DNA found on the naked body of a murdered grandmother belonged to a Dublin socialite, a court has heard.
The chance of the DNA coming from someone other than the accused, Karen Walsh, was one in a billion, the murder trial heard.
A court also heard that DNA found on the breasts of Marie Rankin (81) and on a crucifix believed to have been used in the killing, "could have come" from Ms Walsh.
Marie Rankin's naked body was found lying on her bedroom floor in her Newry home on Christmas Day 2008, after her family became worried about her when she didn't return their calls.
Neighbour Karen Walsh, who is the wife of a top Dublin financier, lived in the Berkeley Court Hotel in Dublin during the week and travelled to her house in Newry at weekends
The Belfast Crown Court jury yesterday heard evidence from forensic biologist Sue Woodroffe who said that DNA taken from Mrs Rankin's chin provided a full DNA match for the accused.
In cross examination, Ms Woodroffe said she did not agree that because the samples on the breasts and crucifix were partial matches “the results were meaningless or inconclusive”.
She did accept the traces were so small they could have ended up in those places indirectly.
Ms Woodroffe said the DNA from Walsh on Mrs Rankin's chin was as a result of a direct transfer.
She agreed it was possibly due to an embrace or a kiss, as suggested by defence barrister Peter Irvine, but said it might also have been passed in the course of friction or “rubbing”.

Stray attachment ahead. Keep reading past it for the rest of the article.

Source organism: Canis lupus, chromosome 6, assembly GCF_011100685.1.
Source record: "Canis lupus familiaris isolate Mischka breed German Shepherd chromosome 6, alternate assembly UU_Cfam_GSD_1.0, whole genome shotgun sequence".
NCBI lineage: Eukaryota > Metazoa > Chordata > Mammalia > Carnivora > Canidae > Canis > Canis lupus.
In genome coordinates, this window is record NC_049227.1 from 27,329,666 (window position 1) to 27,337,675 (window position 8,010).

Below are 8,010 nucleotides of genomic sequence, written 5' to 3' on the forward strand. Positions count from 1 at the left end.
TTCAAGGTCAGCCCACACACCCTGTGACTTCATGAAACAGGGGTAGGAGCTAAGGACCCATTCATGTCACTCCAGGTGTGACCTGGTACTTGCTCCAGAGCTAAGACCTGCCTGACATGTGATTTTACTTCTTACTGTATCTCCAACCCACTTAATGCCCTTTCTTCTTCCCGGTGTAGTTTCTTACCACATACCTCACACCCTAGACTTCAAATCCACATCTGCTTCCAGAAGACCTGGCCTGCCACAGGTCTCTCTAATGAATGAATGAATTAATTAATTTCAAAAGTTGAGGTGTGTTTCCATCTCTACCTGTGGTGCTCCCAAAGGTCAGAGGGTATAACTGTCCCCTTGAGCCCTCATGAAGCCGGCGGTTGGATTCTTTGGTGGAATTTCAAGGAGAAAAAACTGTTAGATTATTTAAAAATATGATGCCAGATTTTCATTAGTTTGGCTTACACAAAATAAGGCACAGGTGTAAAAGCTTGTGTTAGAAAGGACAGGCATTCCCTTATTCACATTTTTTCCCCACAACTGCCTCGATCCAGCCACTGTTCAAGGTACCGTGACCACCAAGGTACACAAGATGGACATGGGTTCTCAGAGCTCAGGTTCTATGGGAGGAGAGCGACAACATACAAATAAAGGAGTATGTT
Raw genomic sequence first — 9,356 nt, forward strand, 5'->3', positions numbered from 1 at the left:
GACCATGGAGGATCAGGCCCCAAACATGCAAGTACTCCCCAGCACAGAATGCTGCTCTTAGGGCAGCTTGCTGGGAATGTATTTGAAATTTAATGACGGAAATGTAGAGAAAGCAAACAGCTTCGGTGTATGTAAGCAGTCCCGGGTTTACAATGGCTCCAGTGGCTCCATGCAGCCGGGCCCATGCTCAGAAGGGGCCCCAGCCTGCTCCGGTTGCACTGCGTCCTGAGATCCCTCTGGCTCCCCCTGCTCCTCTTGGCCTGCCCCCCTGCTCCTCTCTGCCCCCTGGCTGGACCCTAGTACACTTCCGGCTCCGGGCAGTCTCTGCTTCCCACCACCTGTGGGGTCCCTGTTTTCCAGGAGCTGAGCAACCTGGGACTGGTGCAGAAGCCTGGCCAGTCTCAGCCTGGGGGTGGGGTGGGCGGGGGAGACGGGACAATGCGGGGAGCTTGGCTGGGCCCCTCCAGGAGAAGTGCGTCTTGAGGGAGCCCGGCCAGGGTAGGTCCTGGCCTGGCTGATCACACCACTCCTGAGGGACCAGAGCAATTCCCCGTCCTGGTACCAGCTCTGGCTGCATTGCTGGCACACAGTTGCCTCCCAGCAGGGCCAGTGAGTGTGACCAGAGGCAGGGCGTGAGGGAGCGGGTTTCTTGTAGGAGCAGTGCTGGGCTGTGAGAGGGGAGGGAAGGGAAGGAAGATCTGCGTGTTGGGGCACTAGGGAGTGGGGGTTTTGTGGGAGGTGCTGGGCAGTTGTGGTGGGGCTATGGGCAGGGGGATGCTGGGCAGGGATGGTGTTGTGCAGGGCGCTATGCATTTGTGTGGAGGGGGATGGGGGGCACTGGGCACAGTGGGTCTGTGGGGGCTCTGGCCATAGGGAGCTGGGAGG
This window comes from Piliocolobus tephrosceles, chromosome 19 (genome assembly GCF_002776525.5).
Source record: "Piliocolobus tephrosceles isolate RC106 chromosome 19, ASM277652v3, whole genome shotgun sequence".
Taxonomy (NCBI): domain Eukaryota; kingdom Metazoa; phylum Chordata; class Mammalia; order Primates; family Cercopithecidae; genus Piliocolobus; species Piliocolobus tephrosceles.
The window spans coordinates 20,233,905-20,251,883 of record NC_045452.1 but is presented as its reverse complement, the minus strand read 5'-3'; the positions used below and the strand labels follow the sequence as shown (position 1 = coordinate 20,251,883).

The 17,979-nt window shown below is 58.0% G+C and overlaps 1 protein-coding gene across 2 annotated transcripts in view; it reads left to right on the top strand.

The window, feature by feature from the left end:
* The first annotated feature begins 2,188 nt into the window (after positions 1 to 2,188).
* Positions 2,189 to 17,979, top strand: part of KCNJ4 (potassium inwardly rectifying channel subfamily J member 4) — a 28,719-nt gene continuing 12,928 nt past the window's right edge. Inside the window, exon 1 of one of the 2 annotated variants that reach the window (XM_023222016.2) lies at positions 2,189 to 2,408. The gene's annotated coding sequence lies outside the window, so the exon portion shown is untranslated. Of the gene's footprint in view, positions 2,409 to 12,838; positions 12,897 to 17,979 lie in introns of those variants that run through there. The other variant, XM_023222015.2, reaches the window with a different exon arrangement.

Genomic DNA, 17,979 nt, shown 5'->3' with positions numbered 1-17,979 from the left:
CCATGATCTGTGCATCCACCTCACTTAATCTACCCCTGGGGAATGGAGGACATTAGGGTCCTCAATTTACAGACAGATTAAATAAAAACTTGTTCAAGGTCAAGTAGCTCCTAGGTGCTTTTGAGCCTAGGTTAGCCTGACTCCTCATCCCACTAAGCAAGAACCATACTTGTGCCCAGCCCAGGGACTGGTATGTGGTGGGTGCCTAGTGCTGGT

Belfast Crown Court also heard from a fingerprint specialist who said the defendant's fingerprints were not found on the alleged murder weapon.
John Brown said neither had any fingerprints been found on two phones and on a back door key from the murdered pensioner's home.
Earlier, William Armstrong, a chemist and principal scientific officer with the Forensic Science Service, said there was “strong evidence” that a wound on Mrs Rankin's face was caused by someone pushing the head of a crucifix into her chin, and “rocking the figurine from side to side”.
He said pinprick marks on Mrs Rankin's chin were caused by the crown of thorns on Jesus' head.
Mr Armstrong said he “completely disagreed” with a defence contention that an object other than the crucifix could have produced the bruising and abrasions on the victim's chin. He said he did not believe the marks could have been caused by a nebuliser which the victim used to help her breathing.
The jury at Belfast Crown Court has already heard that a post mortem showed Mrs Rankin had been sexually assaulted, had 15 fractured ribs and had suffered a “multiplicity of blows” to the head.
Walsh, who is married to Dublin accountant Richard Durkin, lived in the Berkeley Court Hotel in Dublin during the week and travelled to her house in Newry at weekends, admits to being in the house but claims she went in earlier in the evening to bring Mrs Rankin a Christmas gifgift.
The trial continues.